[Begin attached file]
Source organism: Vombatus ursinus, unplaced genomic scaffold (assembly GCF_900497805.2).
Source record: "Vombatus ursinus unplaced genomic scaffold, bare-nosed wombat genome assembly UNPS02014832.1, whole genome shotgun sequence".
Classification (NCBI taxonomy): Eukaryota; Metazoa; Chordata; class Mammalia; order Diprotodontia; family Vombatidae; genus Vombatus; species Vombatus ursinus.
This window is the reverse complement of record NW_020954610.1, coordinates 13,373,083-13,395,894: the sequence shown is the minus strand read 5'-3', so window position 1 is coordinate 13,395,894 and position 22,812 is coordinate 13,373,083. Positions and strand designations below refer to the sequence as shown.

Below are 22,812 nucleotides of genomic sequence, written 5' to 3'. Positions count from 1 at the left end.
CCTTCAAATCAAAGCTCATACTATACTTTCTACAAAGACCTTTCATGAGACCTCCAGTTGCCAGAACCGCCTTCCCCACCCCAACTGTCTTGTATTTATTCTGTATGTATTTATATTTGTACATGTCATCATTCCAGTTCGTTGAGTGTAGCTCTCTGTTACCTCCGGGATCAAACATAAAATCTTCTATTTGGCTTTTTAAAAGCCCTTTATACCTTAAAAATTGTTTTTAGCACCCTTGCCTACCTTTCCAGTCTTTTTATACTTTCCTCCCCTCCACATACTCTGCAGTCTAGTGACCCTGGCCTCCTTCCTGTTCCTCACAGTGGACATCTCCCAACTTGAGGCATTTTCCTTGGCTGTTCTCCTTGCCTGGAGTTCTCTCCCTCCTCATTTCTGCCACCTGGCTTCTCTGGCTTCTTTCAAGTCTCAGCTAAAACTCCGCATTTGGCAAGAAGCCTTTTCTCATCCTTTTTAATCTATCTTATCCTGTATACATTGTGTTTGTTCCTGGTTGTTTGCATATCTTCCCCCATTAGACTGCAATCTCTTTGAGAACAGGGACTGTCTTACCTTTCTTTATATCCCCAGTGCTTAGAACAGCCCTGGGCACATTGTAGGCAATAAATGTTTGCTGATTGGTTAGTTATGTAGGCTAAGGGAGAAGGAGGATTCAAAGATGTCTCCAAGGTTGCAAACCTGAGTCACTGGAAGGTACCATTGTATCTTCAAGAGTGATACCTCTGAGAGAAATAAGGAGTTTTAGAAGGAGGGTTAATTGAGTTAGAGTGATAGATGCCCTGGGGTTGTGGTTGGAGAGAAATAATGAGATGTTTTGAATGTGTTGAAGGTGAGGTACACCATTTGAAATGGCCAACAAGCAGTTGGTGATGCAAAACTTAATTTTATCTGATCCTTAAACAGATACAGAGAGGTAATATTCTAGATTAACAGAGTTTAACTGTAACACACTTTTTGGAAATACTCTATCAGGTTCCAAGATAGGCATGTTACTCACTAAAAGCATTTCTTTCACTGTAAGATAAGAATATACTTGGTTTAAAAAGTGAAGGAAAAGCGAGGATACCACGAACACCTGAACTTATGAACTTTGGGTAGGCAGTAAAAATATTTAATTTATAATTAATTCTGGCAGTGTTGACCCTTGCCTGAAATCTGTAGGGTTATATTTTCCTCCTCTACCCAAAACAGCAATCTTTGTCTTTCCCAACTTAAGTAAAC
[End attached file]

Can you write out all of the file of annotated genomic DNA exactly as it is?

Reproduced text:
Source organism: Vombatus ursinus, unplaced genomic scaffold (assembly GCF_900497805.2).
Source record: "Vombatus ursinus unplaced genomic scaffold, bare-nosed wombat genome assembly UNPS02014832.1, whole genome shotgun sequence".
Classification (NCBI taxonomy): Eukaryota; Metazoa; Chordata; class Mammalia; order Diprotodontia; family Vombatidae; genus Vombatus; species Vombatus ursinus.
This window is the reverse complement of record NW_020954610.1, coordinates 13,373,083-13,395,894: the sequence shown is the minus strand read 5'-3', so window position 1 is coordinate 13,395,894 and position 22,812 is coordinate 13,373,083. Positions and strand designations below refer to the sequence as shown.

Below are 22,812 nucleotides of genomic sequence, written 5' to 3'. Positions count from 1 at the left end.
CCTTCAAATCAAAGCTCATACTATACTTTCTACAAAGACCTTTCATGAGACCTCCAGTTGCCAGAACCGCCTTCCCCACCCCAACTGTCTTGTATTTATTCTGTATGTATTTATATTTGTACATGTCATCATTCCAGTTCGTTGAGTGTAGCTCTCTGTTACCTCCGGGATCAAACATAAAATCTTCTATTTGGCTTTTTAAAAGCCCTTTATACCTTAAAAATTGTTTTTAGCACCCTTGCCTACCTTTCCAGTCTTTTTATACTTTCCTCCCCTCCACATACTCTGCAGTCTAGTGACCCTGGCCTCCTTCCTGTTCCTCACAGTGGACATCTCCCAACTTGAGGCATTTTCCTTGGCTGTTCTCCTTGCCTGGAGTTCTCTCCCTCCTCATTTCTGCCACCTGGCTTCTCTGGCTTCTTTCAAGTCTCAGCTAAAACTCCGCATTTGGCAAGAAGCCTTTTCTCATCCTTTTTAATCTATCTTATCCTGTATACATTGTGTTTGTTCCTGGTTGTTTGCATATCTTCCCCCATTAGACTGCAATCTCTTTGAGAACAGGGACTGTCTTACCTTTCTTTATATCCCCAGTGCTTAGAACAGCCCTGGGCACATTGTAGGCAATAAATGTTTGCTGATTGGTTAGTTATGTAGGCTAAGGGAGAAGGAGGATTCAAAGATGTCTCCAAGGTTGCAAACCTGAGTCACTGGAAGGTACCATTGTATCTTCAAGAGTGATACCTCTGAGAGAAATAAGGAGTTTTAGAAGGAGGGTTAATTGAGTTAGAGTGATAGATGCCCTGGGGTTGTGGTTGGAGAGAAATAATGAGATGTTTTGAATGTGTTGAAGGTGAGGTACACCATTTGAAATGGCCAACAAGCAGTTGGTGATGCAAAACTTAATTTTATCTGATCCTTAAACAGATACAGAGAGGTAATATTCTAGATTAACAGAGTTTAACTGTAACACACTTTTTGGAAATACTCTATCAGGTTCCAAGATAGGCATGTTACTCACTAAAAGCATTTCTTTCACTGTAAGATAAGAATATACTTGGTTTAAAAAGTGAAGGAAAAGCGAGGATACCACGAACACCTGAACTTATGAACTTTGGGTAGGCAGTAAAAATATTTAATTTATAATTAATTCTGGCAGTGTTGACCCTTGCCTGAAATCTGTAGGGTTATATTTTCCTCCTCTACCCAAAACAGCAATCTTTGTCTTTCCCAACTTAAGTAAAC